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Cassandra. I love the deep salmon/peach color of these flowers. A plant that prefers light shade, it is a summer blooming plant. The flowers last, losing the lowest petals on the spike first. An interesting fact: if the flower spike is finished and water is applied to the spike, you can hear the popping of the seeds as they burst from the spike. Given the room, this plant can get 1-2 feet tall. Sniping off the dead spikes will promote fresh flowers. Because this plant is grown in lower light, do not over water.

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Mona Lavender. One of my favorites! The spikes of delicate purple flowers are long lasting and the plant, when properly pinched back, will become a full mound of color. Although, not a true Lavender, the foliage has a slight scent when crushed. This plant will grow in winter sun or partial shade. Unless in a shady area for the summer, it will not survive the intense summer sun and the plant will decline. Also, during the summer, it attracts soft scale and mealy bugs. A pretty plant  by itself or mixed with other annuals. This also makes a great bedding plant.

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Dragon Wing Begonia. The delicate drape to the foliage and the lacy appearance of the blossoms makes this plant a great hanging basket or a trailing flower in a container of mixed annuals. It is also good for under-planting a taller palm or flowering tree in a container. The flowers are available in red or a coral color. This begonia will limp along through the summer months but only in a shady location. It is best to cut the plant back as the heat begins, since the leaves will often turn thin and drop.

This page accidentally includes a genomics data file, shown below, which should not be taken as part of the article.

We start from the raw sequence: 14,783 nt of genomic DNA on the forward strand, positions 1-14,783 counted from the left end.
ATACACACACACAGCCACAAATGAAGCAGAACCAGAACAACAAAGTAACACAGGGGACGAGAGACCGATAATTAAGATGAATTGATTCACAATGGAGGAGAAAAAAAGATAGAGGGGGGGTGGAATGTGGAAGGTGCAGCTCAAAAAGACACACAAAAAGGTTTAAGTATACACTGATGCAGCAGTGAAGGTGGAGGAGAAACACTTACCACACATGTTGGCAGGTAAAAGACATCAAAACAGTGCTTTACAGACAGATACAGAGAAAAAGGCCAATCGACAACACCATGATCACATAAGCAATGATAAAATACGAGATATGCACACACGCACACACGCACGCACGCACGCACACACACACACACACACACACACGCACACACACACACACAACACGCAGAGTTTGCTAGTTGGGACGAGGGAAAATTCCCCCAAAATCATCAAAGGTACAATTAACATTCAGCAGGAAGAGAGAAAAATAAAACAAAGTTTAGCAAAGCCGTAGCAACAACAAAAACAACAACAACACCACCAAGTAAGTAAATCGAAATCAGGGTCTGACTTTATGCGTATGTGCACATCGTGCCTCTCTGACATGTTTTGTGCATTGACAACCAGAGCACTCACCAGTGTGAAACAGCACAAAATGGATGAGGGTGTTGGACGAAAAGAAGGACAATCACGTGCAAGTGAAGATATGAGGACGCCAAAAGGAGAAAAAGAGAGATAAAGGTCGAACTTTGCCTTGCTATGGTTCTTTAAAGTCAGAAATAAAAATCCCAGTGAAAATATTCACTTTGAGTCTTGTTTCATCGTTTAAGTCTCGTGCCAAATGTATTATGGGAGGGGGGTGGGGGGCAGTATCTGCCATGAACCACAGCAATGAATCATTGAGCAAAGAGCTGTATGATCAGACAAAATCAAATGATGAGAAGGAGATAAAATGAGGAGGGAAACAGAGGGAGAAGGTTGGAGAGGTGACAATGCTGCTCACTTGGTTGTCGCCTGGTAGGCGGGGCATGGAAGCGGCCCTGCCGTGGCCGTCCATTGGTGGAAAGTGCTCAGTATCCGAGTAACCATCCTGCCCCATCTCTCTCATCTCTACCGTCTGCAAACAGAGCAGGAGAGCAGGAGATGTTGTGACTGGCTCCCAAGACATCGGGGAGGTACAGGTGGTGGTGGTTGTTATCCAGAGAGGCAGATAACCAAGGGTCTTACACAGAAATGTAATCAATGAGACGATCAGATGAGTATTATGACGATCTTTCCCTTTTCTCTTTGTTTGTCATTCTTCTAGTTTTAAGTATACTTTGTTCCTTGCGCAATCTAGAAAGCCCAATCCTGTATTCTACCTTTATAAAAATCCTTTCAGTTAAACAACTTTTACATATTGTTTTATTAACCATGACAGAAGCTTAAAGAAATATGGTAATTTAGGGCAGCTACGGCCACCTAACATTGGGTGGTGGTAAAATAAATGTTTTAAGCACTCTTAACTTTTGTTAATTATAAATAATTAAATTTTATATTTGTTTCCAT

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Mandavillea Vine. The large trumpet flowers on this vine are a big attraction for butterflies, and if you’re lucky, humming birds. Available in white, several shades of pink and red, the flowers are slow to appear in cool weather. But the lush foliage makes up for the lack of flowers. I mix lower growing annals at the base to give extra color. Once the weather warms up, the flowers will show, and is best grown in full sun. The plant is a rapid grower and fertilizing with a blooming plant mix is important. Don’t be afraid to cut the climbing tendrils when they get out of hand. This will help the plant stay lush and produce flowers.

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Dipladenia. Similar to the Mandavillea flowers. But this plant is a great producer of consistent flowers. Blooms will slow if the weather is too cold. The plant does best to keep a bit dry. Tendrils should be cut back to keep the plant full. Because the plant spreads with in a container, it is best used by itself. This plant will last through the summer months, but the sun will scorch the leaves. Pink is the most common color, but can be found in white and a deep pink/read.